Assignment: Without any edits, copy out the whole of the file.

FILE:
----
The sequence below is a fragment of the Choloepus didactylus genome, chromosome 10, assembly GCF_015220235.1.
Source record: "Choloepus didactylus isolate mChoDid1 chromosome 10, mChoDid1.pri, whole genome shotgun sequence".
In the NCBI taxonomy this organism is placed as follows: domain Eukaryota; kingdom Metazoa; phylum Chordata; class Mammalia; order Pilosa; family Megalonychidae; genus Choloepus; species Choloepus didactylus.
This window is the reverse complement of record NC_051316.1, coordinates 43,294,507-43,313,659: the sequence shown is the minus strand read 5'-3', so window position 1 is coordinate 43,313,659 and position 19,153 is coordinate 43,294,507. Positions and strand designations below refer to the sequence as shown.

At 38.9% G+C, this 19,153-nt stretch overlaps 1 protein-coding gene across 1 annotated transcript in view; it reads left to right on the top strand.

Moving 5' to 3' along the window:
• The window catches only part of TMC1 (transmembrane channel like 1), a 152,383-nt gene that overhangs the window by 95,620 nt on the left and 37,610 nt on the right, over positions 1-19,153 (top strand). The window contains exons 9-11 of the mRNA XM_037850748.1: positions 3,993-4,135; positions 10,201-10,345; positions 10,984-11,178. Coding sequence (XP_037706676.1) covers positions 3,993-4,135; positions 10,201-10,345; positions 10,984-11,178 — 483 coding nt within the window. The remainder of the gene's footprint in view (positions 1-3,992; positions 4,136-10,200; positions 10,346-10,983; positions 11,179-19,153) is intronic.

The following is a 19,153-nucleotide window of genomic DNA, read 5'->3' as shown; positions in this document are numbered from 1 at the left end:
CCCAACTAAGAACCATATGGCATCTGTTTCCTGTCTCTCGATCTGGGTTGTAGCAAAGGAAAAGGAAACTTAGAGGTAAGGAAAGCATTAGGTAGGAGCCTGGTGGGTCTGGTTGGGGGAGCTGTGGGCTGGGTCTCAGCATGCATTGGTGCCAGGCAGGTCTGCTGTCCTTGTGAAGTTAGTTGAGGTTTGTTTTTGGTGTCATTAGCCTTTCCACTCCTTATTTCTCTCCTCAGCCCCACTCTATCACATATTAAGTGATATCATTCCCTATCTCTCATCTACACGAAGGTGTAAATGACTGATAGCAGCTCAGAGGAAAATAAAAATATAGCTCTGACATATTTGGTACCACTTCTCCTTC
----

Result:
The sequence below is a fragment of the Choloepus didactylus genome, chromosome 10, assembly GCF_015220235.1.
Source record: "Choloepus didactylus isolate mChoDid1 chromosome 10, mChoDid1.pri, whole genome shotgun sequence".
In the NCBI taxonomy this organism is placed as follows: domain Eukaryota; kingdom Metazoa; phylum Chordata; class Mammalia; order Pilosa; family Megalonychidae; genus Choloepus; species Choloepus didactylus.
This window is the reverse complement of record NC_051316.1, coordinates 43,294,507-43,313,659: the sequence shown is the minus strand read 5'-3', so window position 1 is coordinate 43,313,659 and position 19,153 is coordinate 43,294,507. Positions and strand designations below refer to the sequence as shown.

At 38.9% G+C, this 19,153-nt stretch overlaps 1 protein-coding gene across 1 annotated transcript in view; it reads left to right on the top strand.

Moving 5' to 3' along the window:
• The window catches only part of TMC1 (transmembrane channel like 1), a 152,383-nt gene that overhangs the window by 95,620 nt on the left and 37,610 nt on the right, over positions 1-19,153 (top strand). The window contains exons 9-11 of the mRNA XM_037850748.1: positions 3,993-4,135; positions 10,201-10,345; positions 10,984-11,178. Coding sequence (XP_037706676.1) covers positions 3,993-4,135; positions 10,201-10,345; positions 10,984-11,178 — 483 coding nt within the window. The remainder of the gene's footprint in view (positions 1-3,992; positions 4,136-10,200; positions 10,346-10,983; positions 11,179-19,153) is intronic.

The following is a 19,153-nucleotide window of genomic DNA, read 5'->3' as shown; positions in this document are numbered from 1 at the left end:
CCCAACTAAGAACCATATGGCATCTGTTTCCTGTCTCTCGATCTGGGTTGTAGCAAAGGAAAAGGAAACTTAGAGGTAAGGAAAGCATTAGGTAGGAGCCTGGTGGGTCTGGTTGGGGGAGCTGTGGGCTGGGTCTCAGCATGCATTGGTGCCAGGCAGGTCTGCTGTCCTTGTGAAGTTAGTTGAGGTTTGTTTTTGGTGTCATTAGCCTTTCCACTCCTTATTTCTCTCCTCAGCCCCACTCTATCACATATTAAGTGATATCATTCCCTATCTCTCATCTACACGAAGGTGTAAATGACTGATAGCAGCTCAGAGGAAAATAAAAATATAGCTCTGACATATTTGGTACCACTTCTCCTTC